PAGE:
Jacky Sherman

The Consultant's Consultant

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Managing Mistakes By Being Assertive

A guest post by Jo Pogson ...



I was listening to Jo Pogson give a short presentation on assertiveness the other day over breakfast. It really struck a chord with me and got me thinking about the part being assertive plays in referral relationships ...

If a referral goes wrong, don't shout the other person down, but being assertive really helps!

If a referral goes wrong, don't shout the other person down, but being assertive really helps!

copyright: bowie15 / 123rf stock photo

So this week I'm (mostly) handing over my blog to Jo. First, she gives an excellent explanation of assertiveness in term of our rights and responsibilities in a relationship. Followed by a superb tip in how to be assertive when the worst happens and the person you have referred makes a mistake with your client.

I know my rights! You have the right to remain Silent! Yes, we do. We have lots of rights, legal, moral, ethical. Assertive rights are the ones that give us the right to:

  • be treated with respect

  • express opinions and feelings

  • set goals and objectives

  • refuse a request or say 'no'

  • ask for what you want

  • make mistakes

  • be the judge of your own behaviour independent of the goodwill of others

  • change your mind

  • decide whether or not to assert yourself

  • state your limits and expectations

  • make a statement not based on logic or rationality

  • make your own decisions

  • be independent of the company of others and enjoy 'me' time

  • get involved in the problems or affairs of another or not

  • be ignorant and not understand

  • be successful

  • say 'I don't know'

  • ask for clarification when you don't understand

Dame Rennie Fritchie defines assertiveness as "Standing up for your rights without violating the rights of others".

Then these rights suddenly take a new importance. They are the heart of assertiveness. And how good are we at asserting these rights, taking them for ourselves and using them? How good are we at not asserting them? And when we think on to the rights of others, how good are we at allowing, even encouraging, others to assert their rights? Are we perhaps good at violating the rights of others after all?

And if we are to really embrace these rights, does that mean we have the right to just make all the mistakes we want, without a care in the world? What if those mistakes hurt someone else? What if, by making a mistake, we disrespect someone else? Now it's getting complicated. Either we have the right or we don't. Which is it?

Like most things in life if we're going to take our assertive rights, we also sign up to do it in a responsible way. So thinking about the right to make mistakes, the way to assert that right with responsibility is to only make 'honest' mistakes, not deliberate ones; to own up to our mistakes; to fix mistakes that have been made; to appreciate others will also make mistakes (not violate their right to make mistakes); to learn from mistakes and help others do the same.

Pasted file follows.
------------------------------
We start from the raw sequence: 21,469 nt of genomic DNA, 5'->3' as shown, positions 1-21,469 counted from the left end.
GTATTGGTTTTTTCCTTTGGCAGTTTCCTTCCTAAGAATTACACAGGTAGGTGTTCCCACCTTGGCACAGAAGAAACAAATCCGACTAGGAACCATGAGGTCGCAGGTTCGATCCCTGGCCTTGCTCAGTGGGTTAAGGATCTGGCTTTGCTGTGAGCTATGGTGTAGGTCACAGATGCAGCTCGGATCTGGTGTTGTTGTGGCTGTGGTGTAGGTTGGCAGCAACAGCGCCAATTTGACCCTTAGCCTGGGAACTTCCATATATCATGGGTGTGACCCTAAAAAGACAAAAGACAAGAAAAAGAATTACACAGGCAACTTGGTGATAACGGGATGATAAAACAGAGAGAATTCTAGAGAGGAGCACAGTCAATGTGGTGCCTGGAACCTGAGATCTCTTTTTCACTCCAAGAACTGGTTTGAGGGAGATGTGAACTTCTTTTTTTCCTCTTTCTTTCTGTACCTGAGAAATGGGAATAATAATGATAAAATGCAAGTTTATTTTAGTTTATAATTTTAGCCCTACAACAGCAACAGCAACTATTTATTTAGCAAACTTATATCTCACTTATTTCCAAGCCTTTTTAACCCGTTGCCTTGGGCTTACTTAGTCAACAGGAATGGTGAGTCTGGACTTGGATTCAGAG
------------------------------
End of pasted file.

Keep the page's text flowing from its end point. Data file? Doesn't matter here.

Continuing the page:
So to summarise: Rights are an integral part of being assertive. It can be easy to deprive ourselves and others of those rights. True assertiveness is being responsible with our rights.

Now a question that troubles a lot of business people I meet is a fear that once you've referred someone, they then make a mistake and compromise your relationship with your client and them. So I asked Jo for her thoughts on how to manage that situation.

Her response is in the context of honouring all your rights and the rights of the other two people involved.

The best course of action when managing the situation might depend on the specifics of who and what, but as a generic suggestion.

Rennie Fritchie's definition goes on to say "assertiveness is open, honest and direct communication". So my starting point would probably be to apply the 'making a mistake' responsibilities in an open, honest and direct way by owning up, apologising and asking how you can help to fix it.

Being honest means be honest about what is relevant. If it's not relevant, don't say it (even if it is honest). I think this works for all three people involved. It's worth remembering that we all engage in a referral relationship at some time from each of the three positions.

Some suggestions from each position if client/suppler relationship cannot be repaired,

  • As the person who referred - "I'm not sure this relationship is going to deliver what we had both hoped. I'd like to reconsider and, with your permission, recommend someone else."

  • As the referred person - "I'm not sure that what I can offer is going to deliver what we both had in mind. I'd like to suggest our introducer finds you someone else."

  • As the client - "I don't think that you (or your recommendation) are able to deliver what I had hoped for. I want to reconsider and seek an alternative."

I would recommend finding the words that feel right for you so that what you say is both personal and sincere and then try them out with someone outside of the situation. That way you can rehearse the words in a safe way, with safe people before you have to use it in earnest.

Whatever happens long term in that particular suite of relationships, being assertive in this manner does mean that you can, at the very least, feel comfortable when you bump into each other again, as inevitably happens, when you are engaged in the same business community.

"So thank you, Jo for some useful insights!"

Jo offers help in workshops and on a one-to-one basis for companies and individuals who lack the confidence to be assertive. You can call her on 01327 842032 or click here to visit her website and find out more about how she can help you.

Until next time ...


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